Caswell, Richard 1729-1789 Military officer; born in Maryland, Aug. 3, 1729: went to North Carolina in 1746, and practised law there, serving in the Assembly from 1754 to 1771, and being speaker in 1770. In the battle of the Allamance he commanded Tryon's right wing, but soon afterwards identified himself with the cause of the patriots, and was a member of the Continental Congress (1774-75). For three years he was president of the Provincial Congress of North Carolina, and was governor of the State from 1777 to 1779. In February, 1776, he was in command of the patriot troops in the battle of Moore's Creek Bridge, and received the thanks of Congress and the commission of majorgeneral for the victory there achieved. He led the State troops in the battle near Camden (August, 1780); and was controller-general in 1782. He was again governor in 1784-86; and a member of the convention that framed the national Constitution. While presiding as speaker in the North Carolina Assembly h
Harper's Encyclopedia of United States History (ed. Benson Lossing), Colden, Cadwallader 1688- (search)
and in 1718 made his abode in New York, where he was made first surveyor-general of the colony, became a master in chancery, and, in 1720, obtained a seat in Governor Burnet's council. He received a patent for lands in Orange county, N. Y., about 10 miles from Newburg, and there he went to reside in 1755. Becoming president of the council, he administered the government in 1760, and was made lieutenantgovernor in 1761, which station he held until his death, being repeatedly placed at the head of affairs by the absence or death of governors. During the Stamp Act excitement the populace burned his coach. After the return of Governor Tryon in 1775, he retired to his seat on Long Island. Dr. Colden wrote a History of the five Indian Nations of Canada in 1727. He was an ardent student of botany, and introduced the Linnaean system into America. He published scientific works and was a correspondent of the leading men of science in Europe. He died on Long Island, N. Y., Sept. 28, 1776.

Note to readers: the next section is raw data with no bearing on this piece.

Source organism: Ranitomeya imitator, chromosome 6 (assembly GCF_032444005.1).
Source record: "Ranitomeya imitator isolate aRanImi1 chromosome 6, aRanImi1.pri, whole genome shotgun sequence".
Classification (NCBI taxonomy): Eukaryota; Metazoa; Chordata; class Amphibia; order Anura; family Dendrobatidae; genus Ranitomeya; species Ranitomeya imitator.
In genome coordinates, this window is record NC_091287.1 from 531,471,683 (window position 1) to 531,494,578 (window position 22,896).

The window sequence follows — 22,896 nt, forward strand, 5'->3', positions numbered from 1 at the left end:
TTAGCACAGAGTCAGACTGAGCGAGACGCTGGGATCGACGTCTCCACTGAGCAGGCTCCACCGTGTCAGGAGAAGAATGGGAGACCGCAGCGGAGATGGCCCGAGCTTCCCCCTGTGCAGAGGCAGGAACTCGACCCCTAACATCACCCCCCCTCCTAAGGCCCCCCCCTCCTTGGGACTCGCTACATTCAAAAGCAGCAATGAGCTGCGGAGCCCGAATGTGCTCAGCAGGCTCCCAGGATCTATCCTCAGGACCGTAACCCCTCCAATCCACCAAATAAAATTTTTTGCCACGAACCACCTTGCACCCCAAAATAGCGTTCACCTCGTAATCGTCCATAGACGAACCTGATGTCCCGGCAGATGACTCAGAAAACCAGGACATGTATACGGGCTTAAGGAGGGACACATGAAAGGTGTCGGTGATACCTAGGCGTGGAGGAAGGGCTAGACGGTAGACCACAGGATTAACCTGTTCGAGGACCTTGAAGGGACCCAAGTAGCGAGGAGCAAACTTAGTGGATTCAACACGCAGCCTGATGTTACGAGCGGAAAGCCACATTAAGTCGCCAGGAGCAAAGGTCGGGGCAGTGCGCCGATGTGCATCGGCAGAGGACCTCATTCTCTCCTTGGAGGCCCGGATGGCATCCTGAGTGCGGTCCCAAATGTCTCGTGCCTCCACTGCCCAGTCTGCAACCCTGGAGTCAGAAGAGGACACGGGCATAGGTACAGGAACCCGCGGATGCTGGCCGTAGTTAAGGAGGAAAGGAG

Harper's Encyclopedia of United States History (ed. Benson Lossing), Danbury, destruction of. (search)
Danbury, destruction of. Governor Tryon was one of the most malignant foes of the American patriots during the Revolutionary War. He delighted, apparently, in conspicuously cruel acts; and when anything of that nature was to be done he was employed to do it by the more respectable British officers. He was chosen to lead a mmediately sent out expresses to alarm the country and call the militia to the field. The call was nobly responded to. Hearing of this gathering from a Tory scout, Tryon made a hasty retreat by way of Ridgefield, near which place he was confronted by the militia under Generals Wooster, Arnold, and Silliman. A sharp skirmish ensuearrow escape from capture, after his horse had been shot under him. For his gallantry on that occasion the Congress presented him with a horse richly caparisoned. Tryon spent the night in the neighborhood for his troops to rest, and early the next morning he hurried to his ships, terribly smitten on the way by the gathering militi
Harper's Encyclopedia of United States History (ed. Benson Lossing), Depew, Chauncey Mitchell, 1834- (search)